So how did this priceless BBC Introducing slot come about? “It was great, I really didn’t expect it to be honest. It was a real bolt from the blue. We’ve been lucky to put things out. Then I heard [Vic] Galloway on BBC Radio Scotland played one of my tracks, which is amazing. From that, it just really snowballed.” To elaborate, ONR., along with acts Alacai Hartley, Mahalia and Ten Tonnes, were asked not only to appear in Brighton but in a series of shows advertised as the UK-wide tour for the Biggest Weekend UK Fringe that took place days before the second May bank holiday, culminating in key appearances bank holiday weekend. “Then a couple weeks later there was talk about this show, and this little BBC [Introducing] tour that came after, and finally we got the call that we were playing Biggest Weekend in Perth as well, so it’s five BBC Introducing shows back to back.” Shields is so humble, he’s quick to point out his luck. “I know so many incredible artists from BBC Introducing, the uploading is so insane, to have made the cut, it’s great.”

ONR. at Paginini Ballroom, Great Escape 2018

Electronic music is one of the more detail-minded of today’s genres, but Robert is well-equipped in personality to handle this. “I think people would call me a perfectionist. I would call myself a control freak, absolutely. I absolutely love being in control!” How does this go over with his bandmates, who all hail from his current hometown of Dumfries? He’s eager to give them kudos. “My band are the most patient people in the world because I am not the easy taskmaster. It’s little things. It’s not like I never turn off. I just like things to be right. With electronica, you have to be careful, it’s all triggers and timings, so you have to be on it.”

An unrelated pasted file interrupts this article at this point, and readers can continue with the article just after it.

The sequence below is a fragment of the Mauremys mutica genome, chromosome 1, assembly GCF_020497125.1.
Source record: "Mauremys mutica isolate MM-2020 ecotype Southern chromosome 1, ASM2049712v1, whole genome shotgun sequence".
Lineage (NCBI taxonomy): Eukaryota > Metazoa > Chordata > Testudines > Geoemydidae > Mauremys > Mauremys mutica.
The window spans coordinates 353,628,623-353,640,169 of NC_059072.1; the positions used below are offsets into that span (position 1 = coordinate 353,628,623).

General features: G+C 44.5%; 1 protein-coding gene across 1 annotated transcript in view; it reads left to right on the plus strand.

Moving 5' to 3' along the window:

I finish our interview asking Robert what’s the biggest aspiration for success he has with ONR. “It’s hard. When I was a kid, I would have said absolute superstardom. No questions asked. All the time, like the Flintstones, it’s always playing somewhere. A few years ago, I probably would have said that, too.” He laughs, probably at the folly of youth, then turns to a slightly more serious tone. “But to be honest, we want to get it [their music] to people who love it. See crowd reactions, and see people really connect to the music. It does mean a hell of a lot, it really does. You can see it. So to take it out to different places is a massive ambition of mine, to bring it to different countries, and hopefully it connects the same way there as it does elsewhere. That would be the big thing.”

What’s eminently clear is Shields’ eye on the prize and his willingness to work hard to get where every musician dreams of. “I have no lack of ambition, I totally want to push it as far as I can. I’ve been doing this for a while. I feel like I’ve served the apprenticeship, I’m ready to go. It feels good.” We here at TGTF are right behind him.

Robert Shields and ONR. begin their string of North American appearances tomorrow night, the 8th of June, with a headline show at San Francisco PopScene. The next ONR. single ‘Love in Suburbia’ will be out on the 15th of June, the same day they’ll be in Washington, DC at DC9 (yes!).

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[…] soon enough. Just you wait. Check out my interview with Robert Shields at The Great Escape 2018 through here. More photos from this gig are on my […]